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Political Roundup — May 31, 2024


Senate


New Jersey: Menendez to Submit Independent Signatures 


Reports are indicating that indicted Sen. Bob Menendez (D), who will not be on the Democratic primary ballot on Tuesday, apparently will file as an Independent candidate. 


A person needs only 800 valid signatures from registered New Jersey voters to qualify as a candidate; the senator's intent to file suggests that he has accomplished the task and will qualify for the general election.


As mentioned previously, unless he is acquitted of the charges for which he is in trial, Menendez has little chance of winning the Senate seat from the Independent ballot line.  As an official candidate, however, he can now use the $3.6 million last reported in his campaign account to pay legal expenses. 


Generic Polls: MI and NV Incumbent vs. No-Name Surveys 


The Cook Political report released a series of US Senate surveys conducted by two Democratic polling firms, BSG and the Global Strategy Groups. Their head-to-head results for Arizona, Pennsylvania and Wisconsin are consistent with other polling — i.e., the Democratic consensus candidate or incumbent has a significant lead, but the two where no Republican was named proved interesting.


In Michigan, the numbers testing consensus candidate Rep. Elissa Slotkin (D-Lansing) against an unnamed Republican, yield a 44-42% edge for the Democratic contender. This result is similar to data we have seen from other pollsters when a Republican candidate, usually former US Rep. Mike Rogers, is tested. Therefore, Republican chances here are legitimate.


In Nevada, however, the generic Republican does better than the identified Republican, usually Afghan War veteran Sam Brown. In the Cook Report's survey, Sen. Jacky Rosen (D) leads a generic Republican 48-41%. This is a closer showing for the GOP than the most recent Rosen-Brown results.


A May 22-25 poll from the Tyson Group shows Sen. Rosen with a 47-33% advantage. Meanwhile, a May 19-24 Mainstreet Research study for Florida Atlantic University sees Rosen recording a 48-37% split. Therefore, the fact that the generic Republican numbers are better than those for Brown indicates a greater need for increasing his familiarity among the voters.


House


LA-5: Close Race Brewing 


Barring yet another change in the Louisiana congressional redistricting — we've already seen three different court rulings this year — it appears that Reps. Julia Letlow (R-Start/Monroe) and Garret Graves (R-Baton Rouge) will be paired in a new 5th District. A new Victory Insights survey finds Rep. Letlow leading Rep. Graves by only a 38-35% count.


The survey shows strength for Letlow among Republicans, but Graves leads with Independents and Democrats. A lot will depend upon who else files in this race and whether the Democrats will field a credible candidate in the jungle primary election, which is held concurrently with the general election.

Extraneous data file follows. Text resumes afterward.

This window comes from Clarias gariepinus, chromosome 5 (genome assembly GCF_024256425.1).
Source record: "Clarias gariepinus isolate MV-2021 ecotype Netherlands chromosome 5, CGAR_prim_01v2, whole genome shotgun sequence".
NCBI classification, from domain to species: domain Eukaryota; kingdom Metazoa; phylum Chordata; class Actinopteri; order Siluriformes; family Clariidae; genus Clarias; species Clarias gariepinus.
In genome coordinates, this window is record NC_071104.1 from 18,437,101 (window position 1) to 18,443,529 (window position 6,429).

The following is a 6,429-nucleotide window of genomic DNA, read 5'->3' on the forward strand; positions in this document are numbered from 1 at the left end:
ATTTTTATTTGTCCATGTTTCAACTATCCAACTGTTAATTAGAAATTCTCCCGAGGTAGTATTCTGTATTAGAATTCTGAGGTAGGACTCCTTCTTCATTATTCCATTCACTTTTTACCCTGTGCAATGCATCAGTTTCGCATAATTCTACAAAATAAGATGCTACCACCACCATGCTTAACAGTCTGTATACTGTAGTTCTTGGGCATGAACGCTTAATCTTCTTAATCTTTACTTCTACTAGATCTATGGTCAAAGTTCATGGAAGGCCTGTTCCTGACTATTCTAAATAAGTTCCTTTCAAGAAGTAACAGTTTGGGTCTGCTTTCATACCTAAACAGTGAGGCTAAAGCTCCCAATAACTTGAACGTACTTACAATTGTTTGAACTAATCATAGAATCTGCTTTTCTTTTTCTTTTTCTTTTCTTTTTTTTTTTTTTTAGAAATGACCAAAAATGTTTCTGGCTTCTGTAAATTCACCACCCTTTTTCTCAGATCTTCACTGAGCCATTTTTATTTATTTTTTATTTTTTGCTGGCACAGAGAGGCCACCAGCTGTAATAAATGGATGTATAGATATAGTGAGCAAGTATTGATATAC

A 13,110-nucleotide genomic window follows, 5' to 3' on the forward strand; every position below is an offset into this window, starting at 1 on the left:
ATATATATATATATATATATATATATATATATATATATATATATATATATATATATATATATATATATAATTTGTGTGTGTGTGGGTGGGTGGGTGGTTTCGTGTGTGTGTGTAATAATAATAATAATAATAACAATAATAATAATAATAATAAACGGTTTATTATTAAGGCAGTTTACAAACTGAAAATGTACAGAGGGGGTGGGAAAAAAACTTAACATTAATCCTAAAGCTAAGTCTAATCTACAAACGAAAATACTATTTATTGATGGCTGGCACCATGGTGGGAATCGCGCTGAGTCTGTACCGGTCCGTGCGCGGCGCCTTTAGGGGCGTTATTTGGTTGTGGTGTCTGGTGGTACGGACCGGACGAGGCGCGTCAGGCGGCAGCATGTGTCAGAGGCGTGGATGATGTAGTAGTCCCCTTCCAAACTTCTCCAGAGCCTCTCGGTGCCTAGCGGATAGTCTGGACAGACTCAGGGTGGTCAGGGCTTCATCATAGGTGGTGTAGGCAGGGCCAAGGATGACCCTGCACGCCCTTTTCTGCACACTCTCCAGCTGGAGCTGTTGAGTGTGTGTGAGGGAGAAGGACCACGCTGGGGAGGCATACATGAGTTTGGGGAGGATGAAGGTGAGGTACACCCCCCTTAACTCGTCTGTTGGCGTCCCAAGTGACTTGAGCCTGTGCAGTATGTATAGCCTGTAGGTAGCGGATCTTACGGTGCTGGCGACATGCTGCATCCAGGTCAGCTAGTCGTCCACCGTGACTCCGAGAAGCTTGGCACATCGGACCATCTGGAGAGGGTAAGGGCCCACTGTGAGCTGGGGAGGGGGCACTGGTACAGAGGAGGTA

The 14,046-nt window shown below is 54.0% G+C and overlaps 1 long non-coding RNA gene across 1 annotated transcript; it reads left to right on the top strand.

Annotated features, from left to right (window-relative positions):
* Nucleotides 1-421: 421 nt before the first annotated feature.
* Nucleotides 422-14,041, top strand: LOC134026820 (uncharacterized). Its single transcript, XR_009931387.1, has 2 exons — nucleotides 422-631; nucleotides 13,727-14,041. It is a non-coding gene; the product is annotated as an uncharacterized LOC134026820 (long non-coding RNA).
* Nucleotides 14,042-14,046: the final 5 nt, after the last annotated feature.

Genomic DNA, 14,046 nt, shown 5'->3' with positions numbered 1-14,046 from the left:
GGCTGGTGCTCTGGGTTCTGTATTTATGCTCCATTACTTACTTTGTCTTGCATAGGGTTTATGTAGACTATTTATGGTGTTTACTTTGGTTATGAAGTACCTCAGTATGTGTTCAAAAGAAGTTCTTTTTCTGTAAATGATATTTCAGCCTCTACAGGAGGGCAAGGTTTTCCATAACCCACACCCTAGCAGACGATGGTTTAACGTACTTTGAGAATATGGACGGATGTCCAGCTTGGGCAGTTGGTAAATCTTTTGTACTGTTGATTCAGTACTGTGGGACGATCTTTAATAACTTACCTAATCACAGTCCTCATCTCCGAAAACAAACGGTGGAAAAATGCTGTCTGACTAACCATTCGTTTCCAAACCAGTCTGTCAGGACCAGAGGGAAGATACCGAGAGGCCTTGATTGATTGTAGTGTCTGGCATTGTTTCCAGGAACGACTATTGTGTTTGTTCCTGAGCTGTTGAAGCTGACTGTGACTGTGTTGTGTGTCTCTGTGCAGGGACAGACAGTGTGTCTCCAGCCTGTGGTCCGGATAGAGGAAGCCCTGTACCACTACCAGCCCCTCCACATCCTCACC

The new 5th Congressional District is a combination of Rep. Letlow's current 5th District and Rep. Graves' current 6th District. Within the new configuration, 57% of the voters are from Letlow's current district, while 43% reside in the territory that Graves currently represents.


Governor


West Virginia: Sen. Manchin Won't Run 


Last week, news stories surfaced that a group of Republican donors were trying to convince Sen. Joe Manchin (D) to enter the governor's race, as they reportedly believe that Attorney General and 2024 Republican gubernatorial nominee Patrick Morrisey is too conservative, and that Democratic nominee Steve Williams, the mayor of Huntington, is too weak a candidate to win statewide.


But yesterday, Sen. Manchin said he will not run for governor and reiterated his support for Mayor Williams.


The idea to run Sen. Manchin was never realistic. Since Williams is the officially-elected Democratic nominee, he would have had to resign from the ticket in order for the state party to replace him with Manchin. 


If Sen. Manchin wanted to return to the governor's office, he would have entered the race; he would have easily won the Democratic primary, and would have had a fighting chance in the general election. Now, however, it is simply too late to make such a move.  Therefore, the Morrisey-Williams general election will be what we see on the ballot in November.


Jim Ellis is a 35-year veteran of politics at the state and national levels. He has served ss executive director for two national political action committees, as well as a consultant to the three national Republican Party organizations in DC, the National Federation of Independent Business, and various national conservative groups.


Born and raised in Sacramento, California, he earned a B. A. in Political Science from the University of California at Davis in 1979. Jim raised his daughter, Jacqueline, alone after his wife died following a tragic car accident. He helped establish the Joan Ellis Victims Assistance Network in Rochester, NH. Jim also is a member of the Northern Virginia Football Officials Association, which officiates high school games throughout the region.


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